Although pre-employment CXR was done for all participants by the Saudi healthcare authorities as routine check before contracting (and therefore all were presumed to be free from TB), 10% (N=21, all were TST positive) had signs suggestive of inactive TB in their CXR examination (none had CXR evidence of active TB). This finding questions the efficacy of pre-employment examination (and reporting) and the need to improve the pre-employment CXR reporting.

Higher results were reported by Joshi et al. [17], who studied the 'prevalence of abnormal radiological findings in HCWs with LTBI and correlations with T-cell immune response' in India, and found that LTBI was diagnosed by TST alone in 38% of HCWs (n = 276 out of tested 726 HCW), and 63% of these HCWs had CXR findings suggestive of inactive TB (n = 174).

Kassim et al. [12] studied TST to assess the occupational risk of M. tuberculosis infection among HCWs in Abidjan, Càte D'Ivoire, and reported that out of the 512 participants, 405 (79%) had a TST reaction of at least 10 mm, eight (2%) were anergic, and five (1%) had a radiograph compatible with TB.


  Conclusion and recommendation Top


LTBI is prevalent among HCWs in MNH, especially among nurses and HCWs from countries with high rates of tuberculosis (Philippine, India, Pakistan, and Bangladesh). Because HCWs in Saudi Arabia are from multiple nationalities and mostly from areas with a high prevalence of TB (South and Southeast Asian countries), pre-employment and postemployment assessment of TB must be considered for better control of TB (especially among HCWs).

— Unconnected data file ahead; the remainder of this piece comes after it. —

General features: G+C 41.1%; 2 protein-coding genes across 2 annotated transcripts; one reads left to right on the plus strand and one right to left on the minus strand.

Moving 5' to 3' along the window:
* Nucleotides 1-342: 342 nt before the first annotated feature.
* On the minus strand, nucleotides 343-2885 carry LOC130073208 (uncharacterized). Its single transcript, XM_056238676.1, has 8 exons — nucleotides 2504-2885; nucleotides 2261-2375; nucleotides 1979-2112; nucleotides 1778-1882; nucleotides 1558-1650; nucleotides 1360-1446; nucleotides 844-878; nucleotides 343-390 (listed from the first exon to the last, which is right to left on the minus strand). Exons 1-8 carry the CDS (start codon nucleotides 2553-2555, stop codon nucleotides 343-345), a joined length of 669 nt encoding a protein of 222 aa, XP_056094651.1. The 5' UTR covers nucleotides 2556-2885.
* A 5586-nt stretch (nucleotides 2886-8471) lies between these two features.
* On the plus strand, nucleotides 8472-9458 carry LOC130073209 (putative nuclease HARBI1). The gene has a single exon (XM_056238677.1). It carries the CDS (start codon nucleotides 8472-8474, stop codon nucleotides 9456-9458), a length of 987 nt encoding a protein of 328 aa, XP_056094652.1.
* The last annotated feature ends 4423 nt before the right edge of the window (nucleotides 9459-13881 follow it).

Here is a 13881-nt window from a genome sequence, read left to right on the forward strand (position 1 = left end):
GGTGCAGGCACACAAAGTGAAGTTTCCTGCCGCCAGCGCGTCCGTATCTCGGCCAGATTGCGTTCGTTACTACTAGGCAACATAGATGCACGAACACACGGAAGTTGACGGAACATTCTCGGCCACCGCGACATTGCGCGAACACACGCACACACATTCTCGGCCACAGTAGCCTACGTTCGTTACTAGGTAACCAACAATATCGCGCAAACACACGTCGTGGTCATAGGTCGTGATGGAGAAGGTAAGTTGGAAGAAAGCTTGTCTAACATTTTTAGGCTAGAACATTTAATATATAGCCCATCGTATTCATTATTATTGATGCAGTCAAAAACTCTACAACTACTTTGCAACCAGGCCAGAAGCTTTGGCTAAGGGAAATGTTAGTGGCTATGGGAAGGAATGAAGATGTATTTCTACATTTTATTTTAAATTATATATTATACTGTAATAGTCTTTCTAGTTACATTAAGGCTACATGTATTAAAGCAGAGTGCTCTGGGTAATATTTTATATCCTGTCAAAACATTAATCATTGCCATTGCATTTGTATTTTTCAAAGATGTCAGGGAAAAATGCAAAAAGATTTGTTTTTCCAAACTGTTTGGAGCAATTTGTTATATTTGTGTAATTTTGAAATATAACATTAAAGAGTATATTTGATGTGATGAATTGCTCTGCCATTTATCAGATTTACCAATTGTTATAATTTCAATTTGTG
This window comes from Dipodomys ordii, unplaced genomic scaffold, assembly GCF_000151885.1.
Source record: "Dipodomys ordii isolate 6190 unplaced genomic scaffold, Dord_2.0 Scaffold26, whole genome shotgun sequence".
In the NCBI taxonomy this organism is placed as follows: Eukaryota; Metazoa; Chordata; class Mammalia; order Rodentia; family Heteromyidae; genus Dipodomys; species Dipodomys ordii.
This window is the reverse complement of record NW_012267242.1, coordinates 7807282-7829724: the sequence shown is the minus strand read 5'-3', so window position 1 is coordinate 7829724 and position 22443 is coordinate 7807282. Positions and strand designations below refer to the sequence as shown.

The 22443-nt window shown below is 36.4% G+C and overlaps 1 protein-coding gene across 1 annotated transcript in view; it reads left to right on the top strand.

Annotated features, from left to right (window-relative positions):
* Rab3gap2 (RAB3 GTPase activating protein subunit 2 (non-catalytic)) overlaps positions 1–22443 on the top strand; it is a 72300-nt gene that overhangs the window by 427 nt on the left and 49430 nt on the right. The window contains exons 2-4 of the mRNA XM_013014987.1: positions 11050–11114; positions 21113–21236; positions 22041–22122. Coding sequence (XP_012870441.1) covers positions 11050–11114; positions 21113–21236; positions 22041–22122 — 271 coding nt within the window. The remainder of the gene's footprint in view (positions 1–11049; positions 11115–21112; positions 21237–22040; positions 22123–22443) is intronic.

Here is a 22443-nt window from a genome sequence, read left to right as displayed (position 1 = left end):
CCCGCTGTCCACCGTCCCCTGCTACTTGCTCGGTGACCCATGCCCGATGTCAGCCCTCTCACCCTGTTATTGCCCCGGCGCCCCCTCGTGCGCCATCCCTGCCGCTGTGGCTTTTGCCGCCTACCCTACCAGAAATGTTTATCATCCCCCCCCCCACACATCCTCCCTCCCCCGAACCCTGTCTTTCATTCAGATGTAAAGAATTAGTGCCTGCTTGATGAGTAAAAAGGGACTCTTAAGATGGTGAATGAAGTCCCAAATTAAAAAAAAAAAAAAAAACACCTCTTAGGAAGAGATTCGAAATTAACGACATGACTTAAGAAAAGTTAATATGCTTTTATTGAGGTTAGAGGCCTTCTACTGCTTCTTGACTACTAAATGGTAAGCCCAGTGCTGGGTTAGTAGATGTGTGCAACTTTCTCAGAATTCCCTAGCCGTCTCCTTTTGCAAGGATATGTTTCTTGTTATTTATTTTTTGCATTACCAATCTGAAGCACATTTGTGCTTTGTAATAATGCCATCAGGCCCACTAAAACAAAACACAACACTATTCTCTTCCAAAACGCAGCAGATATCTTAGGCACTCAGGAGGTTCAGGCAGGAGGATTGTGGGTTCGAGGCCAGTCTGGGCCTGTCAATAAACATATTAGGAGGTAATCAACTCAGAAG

Acknowledgements Top


Conflicts of interest

None declared.

 
  References Top

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Nienhaus A, Schablon A, Loddenkemper R, Hauer B, Wolf N, Diel R. Prevalence of latent tuberculosis infection in healthcare workers in geriatric care. Pneumologie 2007; 61 :613-616.  Back to cited text no. 9
    
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Kassim S, Zuber P, Wiktor SZ, Diomande FV, Coulibaly IM, Coulibaly D, et al. Tuberculin skin testing to assess the occupational risk of Mycobacterium tuberculosis infection among health care workers in Abidjan, Côte d′Ivoire. Int J Tuberc Lung Dis 2000; 4 :321-326.  Back to cited text no. 12
    
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Schablon A, Beckmann G, Harling M, Diel R, Nienhaus A. Prevalence of latent tuberculosis infection among health care workers in a hospital for pulmonary diseases. J Occup Med Toxicol 2009; 4 :1.  Back to cited text no. 13
    
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Whitaker JA, Mirtskhulava V, Kipiani M, Harris DA, Tabagari N, Kempker RR, Blumberg HM. Prevalence and incidence of latent tuberculosis infection in georgian healthcare workers. PLoS One 2013; 8 :e58202.  Back to cited text no. 14
    
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    Tables

  [Table 1], [Table 2], [Table 3], [Table 4], [Table 5], [Table 6], [Table 7]